Precontemplation. At this stage, you have no conscious intention of making a change, whether it’s because you lack awareness or information (“Overweight in my family is genetic; it’s just the way we are”) or because you’ve failed in the past and feel demoralized (“I’ve tried so many times to lose weight; it’s hopeless”). People in this stage tend to avoid reading, talking, or thinking about the unhealthy behavior, but their awareness and interest may be sparked by outside influences, such as public information campaigns, stories in the media, illnesses, or concern from a clinician, friend, or family member. To move past precontemplation, you need to sense that the unhealthy behavior is blocking your access to important personal goals, such as being healthy enough to travel or enjoy children or grandchildren.

Contemplation. In some programs and studies that employ TTM, people who say they’re considering a change in the next six months are classified as contemplators. In reality, people often vacillate for much longer than that. At this stage, you’re aware that the behavior is a problem, but you still haven’t made a commitment to take action. Ambivalence may lead you to weigh and re-weigh the benefits and costs: “If I stop smoking, I’ll lose that hacking cough, but I know I’ll gain weight,” or “I know smoking could give me lung cancer, but it helps me relax; if I quit, the stress could kill me, too!”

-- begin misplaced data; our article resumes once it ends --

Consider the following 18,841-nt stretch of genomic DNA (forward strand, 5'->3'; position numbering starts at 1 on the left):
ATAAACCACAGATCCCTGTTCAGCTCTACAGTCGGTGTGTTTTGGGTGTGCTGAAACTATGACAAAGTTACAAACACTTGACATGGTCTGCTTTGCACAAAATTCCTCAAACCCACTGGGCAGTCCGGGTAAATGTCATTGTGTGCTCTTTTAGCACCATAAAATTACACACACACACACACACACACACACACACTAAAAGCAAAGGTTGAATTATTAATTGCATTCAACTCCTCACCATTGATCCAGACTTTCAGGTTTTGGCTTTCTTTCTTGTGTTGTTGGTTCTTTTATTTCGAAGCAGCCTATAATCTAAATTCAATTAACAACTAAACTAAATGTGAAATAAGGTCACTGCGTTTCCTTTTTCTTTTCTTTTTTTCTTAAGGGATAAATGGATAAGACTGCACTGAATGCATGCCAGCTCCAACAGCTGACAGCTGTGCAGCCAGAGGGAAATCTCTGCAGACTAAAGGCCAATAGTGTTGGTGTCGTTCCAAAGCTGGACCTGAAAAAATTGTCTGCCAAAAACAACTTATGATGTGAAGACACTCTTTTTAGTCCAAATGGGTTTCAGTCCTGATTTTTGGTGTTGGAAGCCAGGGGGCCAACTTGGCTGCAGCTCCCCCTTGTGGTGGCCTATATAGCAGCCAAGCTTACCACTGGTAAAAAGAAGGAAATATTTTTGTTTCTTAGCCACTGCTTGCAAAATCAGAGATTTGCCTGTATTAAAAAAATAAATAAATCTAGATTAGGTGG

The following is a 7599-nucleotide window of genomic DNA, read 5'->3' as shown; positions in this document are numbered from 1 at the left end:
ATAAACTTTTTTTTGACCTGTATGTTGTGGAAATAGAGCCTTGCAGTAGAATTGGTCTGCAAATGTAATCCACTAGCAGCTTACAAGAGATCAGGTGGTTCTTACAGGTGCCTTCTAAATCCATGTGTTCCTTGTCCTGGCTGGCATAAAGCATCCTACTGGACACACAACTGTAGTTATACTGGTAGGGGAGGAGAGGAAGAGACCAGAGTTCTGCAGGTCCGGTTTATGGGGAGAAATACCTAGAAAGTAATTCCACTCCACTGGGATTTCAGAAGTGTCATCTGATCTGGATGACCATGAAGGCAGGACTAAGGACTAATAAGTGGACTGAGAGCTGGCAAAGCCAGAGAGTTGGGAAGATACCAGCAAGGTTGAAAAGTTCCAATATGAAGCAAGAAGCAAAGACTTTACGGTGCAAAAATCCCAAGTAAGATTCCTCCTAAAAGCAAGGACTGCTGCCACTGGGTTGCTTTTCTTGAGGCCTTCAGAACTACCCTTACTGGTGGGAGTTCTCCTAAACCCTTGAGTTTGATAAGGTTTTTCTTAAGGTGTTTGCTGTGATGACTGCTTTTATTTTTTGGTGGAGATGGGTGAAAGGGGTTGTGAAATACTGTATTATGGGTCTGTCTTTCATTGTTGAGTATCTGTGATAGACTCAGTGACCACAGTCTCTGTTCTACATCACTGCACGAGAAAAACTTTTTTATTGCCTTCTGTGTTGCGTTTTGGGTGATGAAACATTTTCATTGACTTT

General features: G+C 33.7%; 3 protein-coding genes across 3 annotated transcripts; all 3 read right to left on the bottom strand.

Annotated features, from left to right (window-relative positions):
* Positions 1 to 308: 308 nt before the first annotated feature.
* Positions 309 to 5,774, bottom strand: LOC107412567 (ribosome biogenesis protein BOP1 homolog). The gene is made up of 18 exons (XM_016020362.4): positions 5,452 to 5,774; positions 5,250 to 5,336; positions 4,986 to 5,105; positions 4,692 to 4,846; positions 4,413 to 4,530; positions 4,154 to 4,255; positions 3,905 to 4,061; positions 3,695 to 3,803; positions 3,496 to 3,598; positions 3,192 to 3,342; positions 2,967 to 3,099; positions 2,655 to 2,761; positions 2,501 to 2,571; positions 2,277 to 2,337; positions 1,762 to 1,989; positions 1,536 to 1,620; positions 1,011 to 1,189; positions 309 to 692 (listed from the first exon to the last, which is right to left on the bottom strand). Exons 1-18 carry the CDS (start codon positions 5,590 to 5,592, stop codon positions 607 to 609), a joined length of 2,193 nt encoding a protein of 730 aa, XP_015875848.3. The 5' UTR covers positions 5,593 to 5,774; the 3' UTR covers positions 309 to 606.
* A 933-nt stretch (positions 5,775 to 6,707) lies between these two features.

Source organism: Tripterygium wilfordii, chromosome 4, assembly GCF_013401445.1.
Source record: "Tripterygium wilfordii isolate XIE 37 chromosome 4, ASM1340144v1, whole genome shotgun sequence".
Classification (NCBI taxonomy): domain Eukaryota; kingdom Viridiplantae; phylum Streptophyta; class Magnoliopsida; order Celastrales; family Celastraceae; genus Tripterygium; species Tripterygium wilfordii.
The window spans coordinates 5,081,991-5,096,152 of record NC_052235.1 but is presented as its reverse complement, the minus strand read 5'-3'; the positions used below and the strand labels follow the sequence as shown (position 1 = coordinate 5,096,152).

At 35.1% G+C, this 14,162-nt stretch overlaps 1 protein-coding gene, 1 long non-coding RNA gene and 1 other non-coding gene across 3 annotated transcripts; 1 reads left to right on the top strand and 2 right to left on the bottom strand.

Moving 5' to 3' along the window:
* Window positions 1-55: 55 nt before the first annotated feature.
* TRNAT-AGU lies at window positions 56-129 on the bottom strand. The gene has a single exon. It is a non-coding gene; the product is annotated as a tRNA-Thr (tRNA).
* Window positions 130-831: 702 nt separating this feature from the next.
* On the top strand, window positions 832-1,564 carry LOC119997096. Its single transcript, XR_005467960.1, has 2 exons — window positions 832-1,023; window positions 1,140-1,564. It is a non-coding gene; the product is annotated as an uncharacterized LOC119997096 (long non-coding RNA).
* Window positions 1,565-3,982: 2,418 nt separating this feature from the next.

Health educators have several ways of helping people move on to the next stage. One strategy is to make a list of the pros and cons, then examine the barriers (the cons) and think about how to overcome them. For example, many women find it difficult to get regular exercise because it’s inconvenient or they have too little time. If finding a 30-minute block of time to exercise is a barrier, how about two 15-minute sessions? Could someone else cook dinner so you can take a walk after work? If you feel too self-conscious to take an exercise class, what about using an exercise video at home?

Preparation. At this stage, you know you must change, believe you can, and are making plans to do so soon. You’ve taken some initial steps — perhaps joined a health club, bought a supply of nicotine patches, or added a calorie-counting book to the kitchen shelf. At this stage, it’s important to anticipate obstacles. If you’re preparing to cut down on alcohol, for example, be aware of situations that provoke unhealthy drinking, and plan ways around them. If work stress triggers end-of-day drinking, plan to take a walk when you get home. If preparing dinner makes you want a drink, plan to have seltzer water instead of wine.